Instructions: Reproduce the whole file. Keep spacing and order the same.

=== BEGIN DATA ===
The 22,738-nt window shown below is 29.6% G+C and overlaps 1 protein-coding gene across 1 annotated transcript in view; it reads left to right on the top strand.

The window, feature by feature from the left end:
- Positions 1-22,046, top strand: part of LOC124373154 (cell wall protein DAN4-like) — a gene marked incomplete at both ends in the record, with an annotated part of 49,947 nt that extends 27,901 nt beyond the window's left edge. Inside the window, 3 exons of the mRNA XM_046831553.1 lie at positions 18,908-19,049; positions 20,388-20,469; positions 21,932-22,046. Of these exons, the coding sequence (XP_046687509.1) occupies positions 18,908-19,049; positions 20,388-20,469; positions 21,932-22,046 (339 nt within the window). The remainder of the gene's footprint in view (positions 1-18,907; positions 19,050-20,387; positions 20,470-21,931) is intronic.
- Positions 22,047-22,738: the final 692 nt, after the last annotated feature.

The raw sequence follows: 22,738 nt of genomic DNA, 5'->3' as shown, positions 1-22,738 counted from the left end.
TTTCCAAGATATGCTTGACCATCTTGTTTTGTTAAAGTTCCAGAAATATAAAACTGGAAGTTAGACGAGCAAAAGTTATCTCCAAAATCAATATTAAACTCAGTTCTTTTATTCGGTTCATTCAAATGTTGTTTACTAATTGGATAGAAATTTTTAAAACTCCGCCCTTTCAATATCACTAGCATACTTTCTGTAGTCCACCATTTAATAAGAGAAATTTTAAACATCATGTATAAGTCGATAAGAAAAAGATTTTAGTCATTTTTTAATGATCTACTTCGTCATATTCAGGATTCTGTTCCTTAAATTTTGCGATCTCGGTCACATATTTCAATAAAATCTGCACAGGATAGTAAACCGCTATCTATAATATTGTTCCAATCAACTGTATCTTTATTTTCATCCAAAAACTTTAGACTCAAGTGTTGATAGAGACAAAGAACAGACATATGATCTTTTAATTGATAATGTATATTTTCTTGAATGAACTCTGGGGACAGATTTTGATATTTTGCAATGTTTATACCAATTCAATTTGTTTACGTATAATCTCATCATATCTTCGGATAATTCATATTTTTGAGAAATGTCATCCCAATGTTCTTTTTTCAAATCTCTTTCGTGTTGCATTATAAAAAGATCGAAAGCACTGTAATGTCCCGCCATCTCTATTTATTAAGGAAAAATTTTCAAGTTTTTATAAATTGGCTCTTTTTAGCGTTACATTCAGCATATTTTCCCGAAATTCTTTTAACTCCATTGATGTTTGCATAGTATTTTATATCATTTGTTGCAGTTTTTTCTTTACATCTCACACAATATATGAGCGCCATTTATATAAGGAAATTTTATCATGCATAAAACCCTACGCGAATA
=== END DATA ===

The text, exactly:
The 22,738-nt window shown below is 29.6% G+C and overlaps 1 protein-coding gene across 1 annotated transcript in view; it reads left to right on the top strand.

The window, feature by feature from the left end:
- Positions 1-22,046, top strand: part of LOC124373154 (cell wall protein DAN4-like) — a gene marked incomplete at both ends in the record, with an annotated part of 49,947 nt that extends 27,901 nt beyond the window's left edge. Inside the window, 3 exons of the mRNA XM_046831553.1 lie at positions 18,908-19,049; positions 20,388-20,469; positions 21,932-22,046. Of these exons, the coding sequence (XP_046687509.1) occupies positions 18,908-19,049; positions 20,388-20,469; positions 21,932-22,046 (339 nt within the window). The remainder of the gene's footprint in view (positions 1-18,907; positions 19,050-20,387; positions 20,470-21,931) is intronic.
- Positions 22,047-22,738: the final 692 nt, after the last annotated feature.

The raw sequence follows: 22,738 nt of genomic DNA, 5'->3' as shown, positions 1-22,738 counted from the left end.
TTTCCAAGATATGCTTGACCATCTTGTTTTGTTAAAGTTCCAGAAATATAAAACTGGAAGTTAGACGAGCAAAAGTTATCTCCAAAATCAATATTAAACTCAGTTCTTTTATTCGGTTCATTCAAATGTTGTTTACTAATTGGATAGAAATTTTTAAAACTCCGCCCTTTCAATATCACTAGCATACTTTCTGTAGTCCACCATTTAATAAGAGAAATTTTAAACATCATGTATAAGTCGATAAGAAAAAGATTTTAGTCATTTTTTAATGATCTACTTCGTCATATTCAGGATTCTGTTCCTTAAATTTTGCGATCTCGGTCACATATTTCAATAAAATCTGCACAGGATAGTAAACCGCTATCTATAATATTGTTCCAATCAACTGTATCTTTATTTTCATCCAAAAACTTTAGACTCAAGTGTTGATAGAGACAAAGAACAGACATATGATCTTTTAATTGATAATGTATATTTTCTTGAATGAACTCTGGGGACAGATTTTGATATTTTGCAATGTTTATACCAATTCAATTTGTTTACGTATAATCTCATCATATCTTCGGATAATTCATATTTTTGAGAAATGTCATCCCAATGTTCTTTTTTCAAATCTCTTTCGTGTTGCATTATAAAAAGATCGAAAGCACTGTAATGTCCCGCCATCTCTATTTATTAAGGAAAAATTTTCAAGTTTTTATAAATTGGCTCTTTTTAGCGTTACATTCAGCATATTTTCCCGAAATTCTTTTAACTCCATTGATGTTTGCATAGTATTTTATATCATTTGTTGCAGTTTTTTCTTTACATCTCACACAATATATGAGCGCCATTTATATAAGGAAATTTTATCATGCATAAAACCCTACGCGAATA